Agents of Dreamland

August 14, 2017 at 6:00 pm (Reads) (, , , , , )

agentsAgents of Dreamland by Caitlín R. Kiernan

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Agents of Dreamland is my first exposure to Caitlín Kiernan. I’ve known of her for a long time (I even had a copy of Silk for a long time), but she never pinged my radar enough for me to read her work. Later, I found a quote of hers where she discarded the use of plot in creative writing, and I, being a function-over-form reader, figured she wasn’t for me. I kept hearing good things about this novella, though, and I figured it was time to try her out.

I’m glad I did, because what I found is a story that has some plot (just enough, really), but excels for its use of language, atmosphere, and mood. It’s a piece that draws on The X-Files as much as Lovecraft, and it paints a picture of a moment that presents a terrible future. It flows through time, and introduces us to a couple of characters who appear to be on the same side, but are only marginally so. We don’t get caught up in their relationship, nor are we presented with the characters in such a way that we find ourselves immediately relating to and caring for them, but that’s not the point of the story, so it’s hard to complain about it.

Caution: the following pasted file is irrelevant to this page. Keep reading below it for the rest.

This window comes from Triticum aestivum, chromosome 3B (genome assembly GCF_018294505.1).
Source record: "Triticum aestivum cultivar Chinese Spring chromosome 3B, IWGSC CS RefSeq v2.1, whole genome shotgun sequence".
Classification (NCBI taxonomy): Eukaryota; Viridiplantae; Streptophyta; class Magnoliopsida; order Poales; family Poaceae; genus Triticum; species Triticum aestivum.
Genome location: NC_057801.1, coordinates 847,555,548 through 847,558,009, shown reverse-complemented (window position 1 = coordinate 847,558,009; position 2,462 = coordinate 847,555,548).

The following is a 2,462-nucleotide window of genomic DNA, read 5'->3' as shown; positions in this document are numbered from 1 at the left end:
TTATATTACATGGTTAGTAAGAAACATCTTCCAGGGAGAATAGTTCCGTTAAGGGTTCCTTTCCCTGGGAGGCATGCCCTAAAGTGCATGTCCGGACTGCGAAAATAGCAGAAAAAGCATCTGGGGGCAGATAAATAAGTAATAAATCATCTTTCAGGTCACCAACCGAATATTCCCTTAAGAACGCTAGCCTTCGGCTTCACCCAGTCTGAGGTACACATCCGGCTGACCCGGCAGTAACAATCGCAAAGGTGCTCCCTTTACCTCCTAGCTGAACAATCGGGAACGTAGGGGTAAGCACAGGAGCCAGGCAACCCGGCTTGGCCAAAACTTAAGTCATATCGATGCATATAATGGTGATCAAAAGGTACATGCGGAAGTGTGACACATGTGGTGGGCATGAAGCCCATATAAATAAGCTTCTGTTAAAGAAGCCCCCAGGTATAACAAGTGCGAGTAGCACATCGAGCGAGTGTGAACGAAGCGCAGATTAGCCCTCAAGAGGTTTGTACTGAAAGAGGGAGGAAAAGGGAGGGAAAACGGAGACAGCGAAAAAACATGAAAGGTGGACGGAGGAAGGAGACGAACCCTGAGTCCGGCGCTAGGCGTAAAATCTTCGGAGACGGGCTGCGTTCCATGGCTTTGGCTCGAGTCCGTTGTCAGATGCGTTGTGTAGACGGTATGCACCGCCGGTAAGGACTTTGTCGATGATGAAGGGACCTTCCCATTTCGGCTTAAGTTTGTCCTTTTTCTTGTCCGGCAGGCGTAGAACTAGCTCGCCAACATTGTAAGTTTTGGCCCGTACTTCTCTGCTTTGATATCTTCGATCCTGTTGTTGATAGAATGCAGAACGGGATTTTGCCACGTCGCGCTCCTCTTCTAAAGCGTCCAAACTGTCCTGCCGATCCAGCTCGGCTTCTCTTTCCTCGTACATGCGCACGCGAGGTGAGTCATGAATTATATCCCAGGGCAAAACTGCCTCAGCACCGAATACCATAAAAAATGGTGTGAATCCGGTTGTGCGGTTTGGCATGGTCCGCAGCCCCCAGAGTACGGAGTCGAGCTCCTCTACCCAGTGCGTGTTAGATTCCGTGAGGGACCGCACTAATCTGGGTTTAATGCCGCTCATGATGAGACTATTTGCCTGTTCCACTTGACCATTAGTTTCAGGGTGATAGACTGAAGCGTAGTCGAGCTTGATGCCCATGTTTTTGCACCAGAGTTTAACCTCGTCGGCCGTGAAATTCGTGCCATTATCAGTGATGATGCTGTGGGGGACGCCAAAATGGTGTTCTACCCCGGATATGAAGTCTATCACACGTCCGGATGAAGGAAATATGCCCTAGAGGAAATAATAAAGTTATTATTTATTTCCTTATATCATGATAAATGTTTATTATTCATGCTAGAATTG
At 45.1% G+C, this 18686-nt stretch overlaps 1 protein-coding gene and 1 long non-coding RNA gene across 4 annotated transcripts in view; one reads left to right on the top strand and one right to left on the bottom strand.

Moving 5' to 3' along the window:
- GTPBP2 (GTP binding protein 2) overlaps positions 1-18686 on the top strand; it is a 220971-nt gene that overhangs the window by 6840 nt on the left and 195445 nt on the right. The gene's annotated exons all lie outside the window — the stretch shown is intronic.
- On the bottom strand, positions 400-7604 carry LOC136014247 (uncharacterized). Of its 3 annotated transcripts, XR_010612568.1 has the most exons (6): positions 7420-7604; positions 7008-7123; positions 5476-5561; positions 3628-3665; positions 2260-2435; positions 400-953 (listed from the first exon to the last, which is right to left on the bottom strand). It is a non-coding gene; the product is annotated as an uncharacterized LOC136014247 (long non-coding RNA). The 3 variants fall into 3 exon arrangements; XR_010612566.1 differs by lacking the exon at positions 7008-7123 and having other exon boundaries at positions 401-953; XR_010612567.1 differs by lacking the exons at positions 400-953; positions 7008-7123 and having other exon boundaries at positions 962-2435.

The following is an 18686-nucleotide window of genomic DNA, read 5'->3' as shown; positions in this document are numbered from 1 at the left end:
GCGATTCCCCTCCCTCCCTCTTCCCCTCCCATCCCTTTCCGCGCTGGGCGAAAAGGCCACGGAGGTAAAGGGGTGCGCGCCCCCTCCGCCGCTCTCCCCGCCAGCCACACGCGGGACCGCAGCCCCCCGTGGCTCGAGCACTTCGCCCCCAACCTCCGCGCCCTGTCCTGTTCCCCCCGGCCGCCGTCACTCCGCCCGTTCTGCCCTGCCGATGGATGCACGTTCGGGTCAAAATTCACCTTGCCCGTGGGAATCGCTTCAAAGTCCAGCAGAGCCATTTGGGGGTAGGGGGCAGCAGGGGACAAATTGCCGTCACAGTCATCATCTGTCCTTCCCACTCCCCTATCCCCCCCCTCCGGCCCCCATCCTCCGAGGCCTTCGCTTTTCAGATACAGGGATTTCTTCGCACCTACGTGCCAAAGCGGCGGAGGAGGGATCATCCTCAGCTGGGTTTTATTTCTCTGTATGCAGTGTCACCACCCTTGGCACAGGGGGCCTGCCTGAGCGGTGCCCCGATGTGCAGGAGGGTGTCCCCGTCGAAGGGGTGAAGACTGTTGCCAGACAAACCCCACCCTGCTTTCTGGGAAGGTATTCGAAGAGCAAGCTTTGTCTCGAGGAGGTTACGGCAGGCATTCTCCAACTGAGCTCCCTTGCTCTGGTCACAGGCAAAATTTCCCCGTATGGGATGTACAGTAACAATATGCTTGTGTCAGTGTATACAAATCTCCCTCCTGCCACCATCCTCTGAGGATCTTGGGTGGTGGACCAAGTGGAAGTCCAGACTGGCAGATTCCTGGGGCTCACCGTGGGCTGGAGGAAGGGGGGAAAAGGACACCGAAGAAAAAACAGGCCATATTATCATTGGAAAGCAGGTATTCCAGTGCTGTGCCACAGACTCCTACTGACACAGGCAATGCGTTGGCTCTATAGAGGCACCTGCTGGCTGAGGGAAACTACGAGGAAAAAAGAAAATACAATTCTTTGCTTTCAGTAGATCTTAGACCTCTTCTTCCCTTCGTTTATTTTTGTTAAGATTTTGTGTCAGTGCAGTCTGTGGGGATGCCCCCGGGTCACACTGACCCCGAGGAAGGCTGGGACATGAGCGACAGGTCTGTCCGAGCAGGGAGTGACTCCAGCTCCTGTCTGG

Kiernan has an hallucinatory style to her narrative that’s a perfect fit for a story like this. Lovecraft’s nameless horrors have always resembled something from a bad acid trip, and here we have a writer who embraces that style with her writing. She also peppers the story with some named horrors lifted right out of our reality, giving the book a sense of reality, and reminding us that we don’t have to look far to find something to fear. The novella is an unsettling piece of work.

Suffice it to say, I’m impressed. I’m not sure if her style would sustain me over the length of an entire novel, but I’m more willing to give her a shot now than I was before. Agents of Dreamland strikes me as a perfect starting point for Kiernan. I can see that she wouldn’t be a writer for just anyone (heck, the jury’s still out on whether she’s one for me), but readers who like the dark and questionable and enjoy stories that aren’t traditionally told should give her a chance.

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